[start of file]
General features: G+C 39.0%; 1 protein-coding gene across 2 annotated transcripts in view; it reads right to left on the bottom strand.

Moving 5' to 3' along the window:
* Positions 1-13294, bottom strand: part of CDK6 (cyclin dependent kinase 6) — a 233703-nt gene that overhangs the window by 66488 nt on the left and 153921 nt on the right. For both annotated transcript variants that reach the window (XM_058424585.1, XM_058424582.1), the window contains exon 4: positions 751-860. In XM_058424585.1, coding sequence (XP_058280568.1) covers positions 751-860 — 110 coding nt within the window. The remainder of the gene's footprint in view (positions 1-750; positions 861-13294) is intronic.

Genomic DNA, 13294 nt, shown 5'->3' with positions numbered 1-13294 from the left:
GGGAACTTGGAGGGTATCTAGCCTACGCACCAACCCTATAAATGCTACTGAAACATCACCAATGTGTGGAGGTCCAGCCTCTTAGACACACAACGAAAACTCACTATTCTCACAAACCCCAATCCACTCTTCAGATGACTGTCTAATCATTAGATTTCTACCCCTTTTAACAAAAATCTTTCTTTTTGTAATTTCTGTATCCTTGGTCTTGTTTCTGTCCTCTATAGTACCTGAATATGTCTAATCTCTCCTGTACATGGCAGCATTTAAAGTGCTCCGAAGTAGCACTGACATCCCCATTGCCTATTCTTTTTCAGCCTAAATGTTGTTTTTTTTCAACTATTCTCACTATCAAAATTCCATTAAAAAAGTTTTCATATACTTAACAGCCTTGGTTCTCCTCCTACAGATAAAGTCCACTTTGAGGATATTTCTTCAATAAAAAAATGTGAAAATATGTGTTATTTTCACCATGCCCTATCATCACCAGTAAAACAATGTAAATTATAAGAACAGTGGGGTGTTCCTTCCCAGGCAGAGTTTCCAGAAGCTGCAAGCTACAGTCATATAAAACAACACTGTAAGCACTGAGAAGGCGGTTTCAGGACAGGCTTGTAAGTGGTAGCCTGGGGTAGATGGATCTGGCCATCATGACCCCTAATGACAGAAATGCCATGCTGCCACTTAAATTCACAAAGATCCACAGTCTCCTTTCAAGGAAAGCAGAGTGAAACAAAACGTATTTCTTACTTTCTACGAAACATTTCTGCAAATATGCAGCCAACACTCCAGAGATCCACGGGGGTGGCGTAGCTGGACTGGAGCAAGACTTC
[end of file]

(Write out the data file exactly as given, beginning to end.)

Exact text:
General features: G+C 39.0%; 1 protein-coding gene across 2 annotated transcripts in view; it reads right to left on the bottom strand.

Moving 5' to 3' along the window:
* Positions 1-13294, bottom strand: part of CDK6 (cyclin dependent kinase 6) — a 233703-nt gene that overhangs the window by 66488 nt on the left and 153921 nt on the right. For both annotated transcript variants that reach the window (XM_058424585.1, XM_058424582.1), the window contains exon 4: positions 751-860. In XM_058424585.1, coding sequence (XP_058280568.1) covers positions 751-860 — 110 coding nt within the window. The remainder of the gene's footprint in view (positions 1-750; positions 861-13294) is intronic.

Genomic DNA, 13294 nt, shown 5'->3' with positions numbered 1-13294 from the left:
GGGAACTTGGAGGGTATCTAGCCTACGCACCAACCCTATAAATGCTACTGAAACATCACCAATGTGTGGAGGTCCAGCCTCTTAGACACACAACGAAAACTCACTATTCTCACAAACCCCAATCCACTCTTCAGATGACTGTCTAATCATTAGATTTCTACCCCTTTTAACAAAAATCTTTCTTTTTGTAATTTCTGTATCCTTGGTCTTGTTTCTGTCCTCTATAGTACCTGAATATGTCTAATCTCTCCTGTACATGGCAGCATTTAAAGTGCTCCGAAGTAGCACTGACATCCCCATTGCCTATTCTTTTTCAGCCTAAATGTTGTTTTTTTTCAACTATTCTCACTATCAAAATTCCATTAAAAAAGTTTTCATATACTTAACAGCCTTGGTTCTCCTCCTACAGATAAAGTCCACTTTGAGGATATTTCTTCAATAAAAAAATGTGAAAATATGTGTTATTTTCACCATGCCCTATCATCACCAGTAAAACAATGTAAATTATAAGAACAGTGGGGTGTTCCTTCCCAGGCAGAGTTTCCAGAAGCTGCAAGCTACAGTCATATAAAACAACACTGTAAGCACTGAGAAGGCGGTTTCAGGACAGGCTTGTAAGTGGTAGCCTGGGGTAGATGGATCTGGCCATCATGACCCCTAATGACAGAAATGCCATGCTGCCACTTAAATTCACAAAGATCCACAGTCTCCTTTCAAGGAAAGCAGAGTGAAACAAAACGTATTTCTTACTTTCTACGAAACATTTCTGCAAATATGCAGCCAACACTCCAGAGATCCACGGGGGTGGCGTAGCTGGACTGGAGCAAGACTTC